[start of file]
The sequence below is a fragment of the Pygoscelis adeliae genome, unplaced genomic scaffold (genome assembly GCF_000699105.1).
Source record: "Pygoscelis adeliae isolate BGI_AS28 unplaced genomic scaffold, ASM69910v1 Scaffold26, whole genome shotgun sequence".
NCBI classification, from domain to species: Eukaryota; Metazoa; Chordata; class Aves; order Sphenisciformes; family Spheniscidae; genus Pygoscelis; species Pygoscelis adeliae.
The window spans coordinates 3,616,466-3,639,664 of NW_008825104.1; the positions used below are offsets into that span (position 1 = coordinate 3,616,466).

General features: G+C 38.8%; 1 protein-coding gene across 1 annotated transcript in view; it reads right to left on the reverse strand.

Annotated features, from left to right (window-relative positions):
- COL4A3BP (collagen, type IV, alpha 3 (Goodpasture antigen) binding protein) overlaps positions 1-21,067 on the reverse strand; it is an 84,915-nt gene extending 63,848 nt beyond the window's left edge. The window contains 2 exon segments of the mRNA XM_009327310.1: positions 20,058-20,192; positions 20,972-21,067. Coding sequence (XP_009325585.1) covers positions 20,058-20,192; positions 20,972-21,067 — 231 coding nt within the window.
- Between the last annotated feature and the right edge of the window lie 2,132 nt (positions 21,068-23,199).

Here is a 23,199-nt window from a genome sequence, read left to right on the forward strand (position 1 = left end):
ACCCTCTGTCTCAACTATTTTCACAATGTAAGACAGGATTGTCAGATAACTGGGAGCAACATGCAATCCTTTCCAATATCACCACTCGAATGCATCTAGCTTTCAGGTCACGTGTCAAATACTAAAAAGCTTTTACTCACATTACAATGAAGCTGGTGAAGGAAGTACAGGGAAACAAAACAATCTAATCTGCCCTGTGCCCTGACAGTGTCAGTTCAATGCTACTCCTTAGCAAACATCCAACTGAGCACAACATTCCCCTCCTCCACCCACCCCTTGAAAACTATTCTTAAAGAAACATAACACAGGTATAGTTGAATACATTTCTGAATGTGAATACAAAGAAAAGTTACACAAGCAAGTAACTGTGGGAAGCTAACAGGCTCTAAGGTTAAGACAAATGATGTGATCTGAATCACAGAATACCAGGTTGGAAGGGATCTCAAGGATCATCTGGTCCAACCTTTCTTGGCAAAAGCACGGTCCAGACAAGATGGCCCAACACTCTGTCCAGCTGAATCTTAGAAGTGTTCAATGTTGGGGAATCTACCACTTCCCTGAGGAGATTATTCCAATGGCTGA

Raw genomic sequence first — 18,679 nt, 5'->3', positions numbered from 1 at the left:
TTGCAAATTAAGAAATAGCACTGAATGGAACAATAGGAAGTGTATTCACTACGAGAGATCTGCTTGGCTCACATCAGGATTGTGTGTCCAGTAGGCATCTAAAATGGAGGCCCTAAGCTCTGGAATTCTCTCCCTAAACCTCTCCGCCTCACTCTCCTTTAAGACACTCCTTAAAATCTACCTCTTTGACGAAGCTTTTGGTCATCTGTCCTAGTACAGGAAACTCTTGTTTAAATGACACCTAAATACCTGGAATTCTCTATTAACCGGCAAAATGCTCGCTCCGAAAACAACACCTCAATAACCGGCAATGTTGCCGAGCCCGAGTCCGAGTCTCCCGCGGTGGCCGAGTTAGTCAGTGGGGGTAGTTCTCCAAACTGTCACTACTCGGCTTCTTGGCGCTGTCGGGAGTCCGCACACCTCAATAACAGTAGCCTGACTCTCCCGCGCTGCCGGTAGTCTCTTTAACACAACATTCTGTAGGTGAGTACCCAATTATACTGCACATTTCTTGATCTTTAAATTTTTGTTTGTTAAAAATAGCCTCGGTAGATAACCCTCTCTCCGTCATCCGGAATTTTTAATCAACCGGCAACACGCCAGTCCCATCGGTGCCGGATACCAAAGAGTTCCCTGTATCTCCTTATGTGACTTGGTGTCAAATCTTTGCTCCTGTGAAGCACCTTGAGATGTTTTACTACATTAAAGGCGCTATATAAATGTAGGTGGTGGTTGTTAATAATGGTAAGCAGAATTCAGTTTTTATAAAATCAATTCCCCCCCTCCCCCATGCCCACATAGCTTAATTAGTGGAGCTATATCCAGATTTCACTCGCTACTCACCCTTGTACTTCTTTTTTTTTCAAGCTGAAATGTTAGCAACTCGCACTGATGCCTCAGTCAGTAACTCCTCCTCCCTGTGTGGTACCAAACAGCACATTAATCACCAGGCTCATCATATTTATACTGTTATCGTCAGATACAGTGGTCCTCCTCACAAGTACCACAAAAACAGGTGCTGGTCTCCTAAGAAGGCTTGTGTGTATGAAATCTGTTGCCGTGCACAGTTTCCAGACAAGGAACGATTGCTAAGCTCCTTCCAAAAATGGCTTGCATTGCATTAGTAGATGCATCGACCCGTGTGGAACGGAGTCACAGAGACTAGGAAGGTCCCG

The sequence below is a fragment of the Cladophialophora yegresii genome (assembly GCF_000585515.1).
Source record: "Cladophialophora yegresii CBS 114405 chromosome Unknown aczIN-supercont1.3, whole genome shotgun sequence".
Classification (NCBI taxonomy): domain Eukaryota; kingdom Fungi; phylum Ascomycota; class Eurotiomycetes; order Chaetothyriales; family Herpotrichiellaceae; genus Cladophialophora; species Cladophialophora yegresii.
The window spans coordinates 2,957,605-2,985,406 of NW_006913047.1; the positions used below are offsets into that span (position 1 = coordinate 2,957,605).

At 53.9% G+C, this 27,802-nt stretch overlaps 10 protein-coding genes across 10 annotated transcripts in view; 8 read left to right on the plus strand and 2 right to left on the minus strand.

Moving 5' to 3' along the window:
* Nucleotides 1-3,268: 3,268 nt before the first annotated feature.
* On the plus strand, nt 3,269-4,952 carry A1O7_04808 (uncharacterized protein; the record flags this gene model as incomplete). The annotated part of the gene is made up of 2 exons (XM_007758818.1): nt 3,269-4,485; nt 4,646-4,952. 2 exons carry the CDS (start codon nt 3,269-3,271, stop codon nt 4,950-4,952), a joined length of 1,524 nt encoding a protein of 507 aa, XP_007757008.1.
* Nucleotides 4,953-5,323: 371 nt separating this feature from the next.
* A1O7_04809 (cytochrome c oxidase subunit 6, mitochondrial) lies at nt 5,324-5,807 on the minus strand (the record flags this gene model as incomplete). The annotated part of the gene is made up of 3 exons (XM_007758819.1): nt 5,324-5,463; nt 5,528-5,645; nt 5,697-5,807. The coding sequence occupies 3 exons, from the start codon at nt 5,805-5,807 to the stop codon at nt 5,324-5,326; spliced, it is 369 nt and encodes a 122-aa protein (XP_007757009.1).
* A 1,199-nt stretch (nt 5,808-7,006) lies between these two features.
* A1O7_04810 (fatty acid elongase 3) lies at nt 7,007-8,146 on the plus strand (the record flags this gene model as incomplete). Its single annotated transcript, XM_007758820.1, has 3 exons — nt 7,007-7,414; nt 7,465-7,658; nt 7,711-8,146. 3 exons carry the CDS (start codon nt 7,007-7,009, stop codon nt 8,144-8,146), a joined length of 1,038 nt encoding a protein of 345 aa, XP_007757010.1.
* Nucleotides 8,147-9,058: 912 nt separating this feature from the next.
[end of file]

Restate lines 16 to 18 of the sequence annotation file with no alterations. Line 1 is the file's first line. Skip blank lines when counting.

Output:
The window spans coordinates 2,957,605-2,985,406 of NW_006913047.1; the positions used below are offsets into that span (position 1 = coordinate 2,957,605).

At 53.9% G+C, this 27,802-nt stretch overlaps 10 protein-coding genes across 10 annotated transcripts in view; 8 read left to right on the plus strand and 2 right to left on the minus strand.

Moving 5' to 3' along the window: